Senator Robert Byrd of West Virginia had been an actual member of the KKK, not just wearing a costume for cos-play. But because HE was the one who raised the issue, noted how he had wrestled with his conscience and come out on the other side to repudiate his earlier racism, he was able to rise above it and become an icon of the Civil Rights movement and a close ally of Dr. Martin Luther King Jr.
There is no way Ralph Northam did not know what was on his medical school yearbook page. It was his page. Whether he is or is not in the picture is not the point. He knew it was there and anyone going into politics would have known to take charge of the issue and put it out there on his own terms, as part of a past he had repudiated and grown away from, and how he learned the lessons of earlier perspectives he had shed.
And he lost all credibility when he first apologized for being in the picture, and then the next day said he wasn’t in the picture. C’mon, Ralphie. If you wore blackface or a KKK hood (the MAGA hats of an earlier era), you would remember. And even if it wasn’t you, or the photo was inserted on your page in error, you would have known it was there and something any oppo researchers would eventually find, and should have been the one to being out in the open and frame the discussion on those terms.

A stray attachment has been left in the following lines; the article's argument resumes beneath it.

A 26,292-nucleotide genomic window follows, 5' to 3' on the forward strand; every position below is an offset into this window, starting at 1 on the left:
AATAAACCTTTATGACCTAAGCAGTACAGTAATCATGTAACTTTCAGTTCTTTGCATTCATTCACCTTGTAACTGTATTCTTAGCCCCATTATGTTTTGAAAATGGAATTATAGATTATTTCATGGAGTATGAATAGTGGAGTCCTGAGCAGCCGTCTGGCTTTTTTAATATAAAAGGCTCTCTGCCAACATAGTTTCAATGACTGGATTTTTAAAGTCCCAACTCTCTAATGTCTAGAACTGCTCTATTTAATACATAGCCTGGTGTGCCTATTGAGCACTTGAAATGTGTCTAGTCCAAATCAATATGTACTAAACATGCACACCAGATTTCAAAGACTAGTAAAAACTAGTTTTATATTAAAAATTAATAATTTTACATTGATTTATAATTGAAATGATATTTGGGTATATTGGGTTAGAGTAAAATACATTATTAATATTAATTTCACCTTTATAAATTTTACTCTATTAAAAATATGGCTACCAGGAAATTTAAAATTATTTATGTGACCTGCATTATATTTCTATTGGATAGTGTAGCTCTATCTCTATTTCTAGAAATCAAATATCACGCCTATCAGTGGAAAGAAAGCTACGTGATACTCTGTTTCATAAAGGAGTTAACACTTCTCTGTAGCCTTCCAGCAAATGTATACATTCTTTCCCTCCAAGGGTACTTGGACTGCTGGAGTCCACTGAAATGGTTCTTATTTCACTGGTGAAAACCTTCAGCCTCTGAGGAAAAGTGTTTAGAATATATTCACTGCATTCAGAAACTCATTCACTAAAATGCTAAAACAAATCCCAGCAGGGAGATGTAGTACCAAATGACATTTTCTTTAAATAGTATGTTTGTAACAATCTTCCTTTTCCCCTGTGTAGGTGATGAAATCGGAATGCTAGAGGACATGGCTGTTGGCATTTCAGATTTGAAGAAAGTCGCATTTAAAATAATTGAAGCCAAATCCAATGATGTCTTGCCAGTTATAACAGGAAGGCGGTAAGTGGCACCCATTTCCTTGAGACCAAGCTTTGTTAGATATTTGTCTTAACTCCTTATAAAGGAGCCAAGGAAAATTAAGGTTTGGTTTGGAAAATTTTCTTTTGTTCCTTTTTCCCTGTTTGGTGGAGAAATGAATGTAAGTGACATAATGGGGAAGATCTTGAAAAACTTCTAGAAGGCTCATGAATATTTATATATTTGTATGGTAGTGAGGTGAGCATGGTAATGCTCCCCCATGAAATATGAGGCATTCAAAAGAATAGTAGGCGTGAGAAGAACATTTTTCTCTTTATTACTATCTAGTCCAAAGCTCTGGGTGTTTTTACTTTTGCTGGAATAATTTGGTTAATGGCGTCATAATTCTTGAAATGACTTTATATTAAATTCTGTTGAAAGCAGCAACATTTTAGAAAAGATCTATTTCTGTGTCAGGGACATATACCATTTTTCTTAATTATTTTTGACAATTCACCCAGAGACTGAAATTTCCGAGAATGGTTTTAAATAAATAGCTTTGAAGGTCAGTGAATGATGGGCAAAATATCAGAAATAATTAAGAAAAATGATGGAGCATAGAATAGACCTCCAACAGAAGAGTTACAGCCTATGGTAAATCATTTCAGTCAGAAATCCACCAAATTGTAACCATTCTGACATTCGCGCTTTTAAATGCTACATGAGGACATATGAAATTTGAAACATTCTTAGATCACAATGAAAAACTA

And really? You DO remember blackface for a Michael Jackson impersonation? And you knew not to use too much shoe polish because it is so hard to get off? Sounds like you had more experience with getting shoe polish off than you are copping to.
Last Friday, when the story broke, Virginia senators Tim Kaine and Mark Warner gave Northam the benefit of the doubt. On Saturday, Northam did not make things better, but worse, and after his press conference, both Kaine and Warner, as well as others who had initially withheld judgment, called on him to resign.
Having stepped IN it he now must step down from it.
April 12, 2017
July 06, 2017
July 23, 2017